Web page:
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Daily Living Aids: Purchasing Independence

Daily Living Aids - Purchasing Independence

Social Media and Content Marketing Specialist for Manage At Home and Medequip, Tom Rogers explores how self-funding of Daily Living Aids (DLAs) is proving vital for independent living and whether it could help towards reducing the current strain on the NHS.

Throughout last December's General Election, the future and current state of the NHS became an ever-present in party politics and media reporting, throwing doubt in the minds of the electorate, many of whom rely on the 71-year-old British service.

Local Authorities: Stretching the budget

With financial strains limiting Health and Social care and diminishing budgets for local councils, self-funding of equipment and daily living aids offers an option to not only guarantee ownership of what you require but provides you with a wider range of products than what would be available to you via Community Equipment Loan Service catalogues.

In a report published by the House of Commons, the Health and Social Care Committee stated that services are struggling to keep up with balancing finances and need. 'The combination of rising demand and cost in the face of reductions in funding has placed the social care system under unsustainable strain' (Long-term funding of adult social care, 2019). This indicates that without either major investment in the sector or an alternative option is adopted by the masses (like self-funding equipment), the social care system could be derailed.

Often in Community Equipment Service contracts, there are specifications involved that require the contract holder to have a retail offering, that gives constituents the option of self-funding. An example of this would be Medequip's retail website being Manage At Home.

This is vital, as it means that it relieves pressure on the budget of local council/Care Commissioning Groups (CCGs), and puts the power of decision into the service user's hand, offering thousands of alternatives to what can be a relatively limited equipment catalogue approved by commissioners.

From his 2019 opinion piece 'The NHS long-term plan will fail unless social care is properly funded too', Niall Dickson, chief executive at the NHS Confederation stated that national services could suffer without a stable line of credit to rely on. '(Public health and social care services) have been decimated in recent years and this has not only left hundreds of thousands of vulnerable people with unmet needs, but it has also ramped up the pressure on GP surgeries, A&E departments and other NHS services.' (Dickson, 2019)

In their 2019 article 'Choosing and buying equipment', Which? echo Dickson's points by highlighting the need for self-funding websites, stating that the prevalence of need for disability aids are opening the doors of opportunity in the social care sector. '...with an ageing population and cash strapped local authorities, other options have become necessary.'(Which?, 2019)

Budgetary responsibility and the government: Levelling the debt

Prime Minister, Boris Johnson promised more NHS funding in his election campaign. However, reports from other parties challenged Johnson's pledge with claims that the NHS would be 'on the table' in future UK-US trade agreements.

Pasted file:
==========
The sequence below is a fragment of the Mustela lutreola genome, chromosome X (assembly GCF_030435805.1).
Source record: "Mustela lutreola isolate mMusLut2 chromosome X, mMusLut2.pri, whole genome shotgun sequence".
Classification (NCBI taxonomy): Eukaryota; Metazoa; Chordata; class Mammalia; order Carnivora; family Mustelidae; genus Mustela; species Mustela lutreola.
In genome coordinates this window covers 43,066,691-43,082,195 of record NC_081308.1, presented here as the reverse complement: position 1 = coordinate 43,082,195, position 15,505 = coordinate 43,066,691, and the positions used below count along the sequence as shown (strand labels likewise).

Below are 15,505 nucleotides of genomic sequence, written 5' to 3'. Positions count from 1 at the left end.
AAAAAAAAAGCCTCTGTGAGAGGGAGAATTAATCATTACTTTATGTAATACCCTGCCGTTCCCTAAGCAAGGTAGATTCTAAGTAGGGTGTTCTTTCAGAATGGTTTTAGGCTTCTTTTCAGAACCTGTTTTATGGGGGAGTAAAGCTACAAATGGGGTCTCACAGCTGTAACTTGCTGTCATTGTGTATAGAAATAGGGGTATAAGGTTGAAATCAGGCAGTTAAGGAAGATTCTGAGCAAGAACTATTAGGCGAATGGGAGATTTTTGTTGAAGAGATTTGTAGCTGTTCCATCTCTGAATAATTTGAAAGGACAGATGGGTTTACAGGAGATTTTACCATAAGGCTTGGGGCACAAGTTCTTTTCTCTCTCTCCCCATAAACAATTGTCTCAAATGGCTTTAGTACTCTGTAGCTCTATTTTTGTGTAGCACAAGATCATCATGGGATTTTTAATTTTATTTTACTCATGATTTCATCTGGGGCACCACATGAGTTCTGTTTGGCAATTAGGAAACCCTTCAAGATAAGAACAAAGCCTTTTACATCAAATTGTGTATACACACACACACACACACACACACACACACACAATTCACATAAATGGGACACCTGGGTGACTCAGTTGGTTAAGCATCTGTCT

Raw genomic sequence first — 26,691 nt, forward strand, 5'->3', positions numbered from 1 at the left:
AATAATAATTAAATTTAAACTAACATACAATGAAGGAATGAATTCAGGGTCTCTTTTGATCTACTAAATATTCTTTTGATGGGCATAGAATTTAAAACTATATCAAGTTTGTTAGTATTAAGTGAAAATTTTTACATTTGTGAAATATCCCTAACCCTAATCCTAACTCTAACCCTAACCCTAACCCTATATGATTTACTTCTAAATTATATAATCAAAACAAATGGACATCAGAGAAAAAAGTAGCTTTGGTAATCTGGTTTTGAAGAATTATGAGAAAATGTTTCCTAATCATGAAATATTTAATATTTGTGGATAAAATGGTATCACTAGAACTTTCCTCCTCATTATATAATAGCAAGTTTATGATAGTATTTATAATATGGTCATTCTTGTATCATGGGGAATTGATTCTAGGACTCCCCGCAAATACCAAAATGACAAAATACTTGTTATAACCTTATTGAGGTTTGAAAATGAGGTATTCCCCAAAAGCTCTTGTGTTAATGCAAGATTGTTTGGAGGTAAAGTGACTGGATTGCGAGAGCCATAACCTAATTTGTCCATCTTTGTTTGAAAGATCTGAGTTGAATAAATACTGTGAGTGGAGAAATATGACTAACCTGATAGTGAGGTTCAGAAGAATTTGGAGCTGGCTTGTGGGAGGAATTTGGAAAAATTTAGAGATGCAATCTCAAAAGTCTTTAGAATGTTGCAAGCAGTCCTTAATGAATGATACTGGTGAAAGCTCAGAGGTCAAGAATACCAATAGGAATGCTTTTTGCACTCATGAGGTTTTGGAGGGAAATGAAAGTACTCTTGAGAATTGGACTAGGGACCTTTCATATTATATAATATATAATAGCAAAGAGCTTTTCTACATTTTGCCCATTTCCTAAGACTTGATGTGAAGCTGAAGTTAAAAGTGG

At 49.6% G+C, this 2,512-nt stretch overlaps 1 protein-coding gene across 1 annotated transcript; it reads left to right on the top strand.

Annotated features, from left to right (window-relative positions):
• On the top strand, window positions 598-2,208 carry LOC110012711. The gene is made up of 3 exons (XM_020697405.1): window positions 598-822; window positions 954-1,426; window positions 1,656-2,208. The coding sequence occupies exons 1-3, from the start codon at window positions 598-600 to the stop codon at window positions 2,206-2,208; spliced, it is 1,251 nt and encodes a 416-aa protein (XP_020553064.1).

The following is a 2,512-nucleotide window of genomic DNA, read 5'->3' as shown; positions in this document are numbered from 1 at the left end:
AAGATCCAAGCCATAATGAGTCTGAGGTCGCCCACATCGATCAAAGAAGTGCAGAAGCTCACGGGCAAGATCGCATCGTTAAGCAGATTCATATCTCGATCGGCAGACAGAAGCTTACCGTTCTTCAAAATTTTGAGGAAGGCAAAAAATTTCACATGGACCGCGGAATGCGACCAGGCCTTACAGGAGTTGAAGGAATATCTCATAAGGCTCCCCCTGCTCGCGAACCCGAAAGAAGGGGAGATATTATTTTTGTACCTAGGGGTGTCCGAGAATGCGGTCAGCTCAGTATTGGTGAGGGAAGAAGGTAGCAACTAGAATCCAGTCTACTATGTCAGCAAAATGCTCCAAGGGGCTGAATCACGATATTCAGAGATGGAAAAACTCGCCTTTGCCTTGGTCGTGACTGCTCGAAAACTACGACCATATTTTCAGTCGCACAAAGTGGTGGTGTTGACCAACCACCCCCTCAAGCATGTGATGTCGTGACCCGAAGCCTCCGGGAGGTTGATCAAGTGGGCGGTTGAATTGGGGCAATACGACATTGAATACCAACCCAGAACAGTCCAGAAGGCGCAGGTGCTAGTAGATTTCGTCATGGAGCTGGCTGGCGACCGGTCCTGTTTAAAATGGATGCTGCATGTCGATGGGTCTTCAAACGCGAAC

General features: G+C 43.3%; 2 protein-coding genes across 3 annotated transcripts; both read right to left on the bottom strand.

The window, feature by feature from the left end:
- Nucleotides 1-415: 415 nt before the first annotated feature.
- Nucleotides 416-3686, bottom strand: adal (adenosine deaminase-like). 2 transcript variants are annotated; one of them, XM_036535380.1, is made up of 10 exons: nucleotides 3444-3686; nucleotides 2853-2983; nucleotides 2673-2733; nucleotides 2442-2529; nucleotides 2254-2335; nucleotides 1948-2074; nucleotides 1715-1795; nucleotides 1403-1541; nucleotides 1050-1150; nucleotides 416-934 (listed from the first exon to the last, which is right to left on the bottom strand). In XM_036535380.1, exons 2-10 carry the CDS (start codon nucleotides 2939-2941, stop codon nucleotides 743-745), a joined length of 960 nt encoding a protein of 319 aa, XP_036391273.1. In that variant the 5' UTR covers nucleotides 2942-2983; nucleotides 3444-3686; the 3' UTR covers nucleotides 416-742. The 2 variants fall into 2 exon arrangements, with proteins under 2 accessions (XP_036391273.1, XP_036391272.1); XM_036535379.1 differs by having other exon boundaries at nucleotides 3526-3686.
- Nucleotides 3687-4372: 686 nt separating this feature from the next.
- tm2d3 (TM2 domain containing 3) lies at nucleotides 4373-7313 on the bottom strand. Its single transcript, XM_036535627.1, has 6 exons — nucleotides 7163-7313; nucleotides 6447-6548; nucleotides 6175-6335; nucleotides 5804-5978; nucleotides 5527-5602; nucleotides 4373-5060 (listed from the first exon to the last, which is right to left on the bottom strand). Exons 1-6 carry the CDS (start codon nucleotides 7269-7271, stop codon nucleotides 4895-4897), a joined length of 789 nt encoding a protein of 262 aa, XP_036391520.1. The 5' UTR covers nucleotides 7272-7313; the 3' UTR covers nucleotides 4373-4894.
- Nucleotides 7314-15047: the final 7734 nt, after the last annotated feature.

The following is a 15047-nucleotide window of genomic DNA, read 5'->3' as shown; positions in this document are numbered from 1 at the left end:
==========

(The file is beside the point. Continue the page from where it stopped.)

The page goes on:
In an attempt to reduce the deficit, the Conservative Party cut funding to several services, including social care, following reported mass over-spending from the previous incumbents, as well as the banking collapse of 2008. In the 2015 independent report from The King's Fund, titled 'How Serious Are The Pressures In Social care?', they outline the decline of funding in a country who's needs are rising rapidly. '(The government) has failed to protect adult social care from unprecedented cuts in spending, and the number of people getting publicly funded social care has fallen by a quarter despite growing demographic need' (The King's Fund, 2015).

An inconvenient truth: The importance of self-funding

With the prevalence of need for disabilities and the age of the UK population both increasing, it is becoming harder year on year to sustainably fund care services without self-funding becoming a more viable option for all, which is the only proven way to alleviate pressure on budgetary restrictions.

However, an injection of money invested into the NHS is necessary to start the process of promoting self-funding options, as advice and guidance when purchasing products need to be readily available for people to find products to properly suit their needs.

Useful Resources

Manage At Home Website

AskSARA Self Help Guide

Bibliography

Long-term funding of adult social care. (2019). [ebook] authority of the House of Commons. Available at: https://publications.parliament.uk/pa/cm201719/cmselect/cmcomloc/768/768.pdf

Which?. (2019). Choosing and buying equipment - Which?. [online] Available at: https://www.which.co.uk/later-life-care/home-care/how-to-buy-mobility-and-living-aids/choosing-and-buying-equipment-a3d7h0d4lws9

Dickson, N. (2019). The NHS long-term plan will fail unless social care is properly funded too. [online] Nhsconfed.org. Available at: https://www.nhsconfed.org/blog/2019/01/the-nhs-long-term-plan-will-fail-unless-social-care-is-properly-funded-too

The King's Fund. (2015). How serious are the pressures in social care?. [online] Available at: https://www.kingsfund.org.uk/projects/verdict/how-serious-are-pressures-social-care

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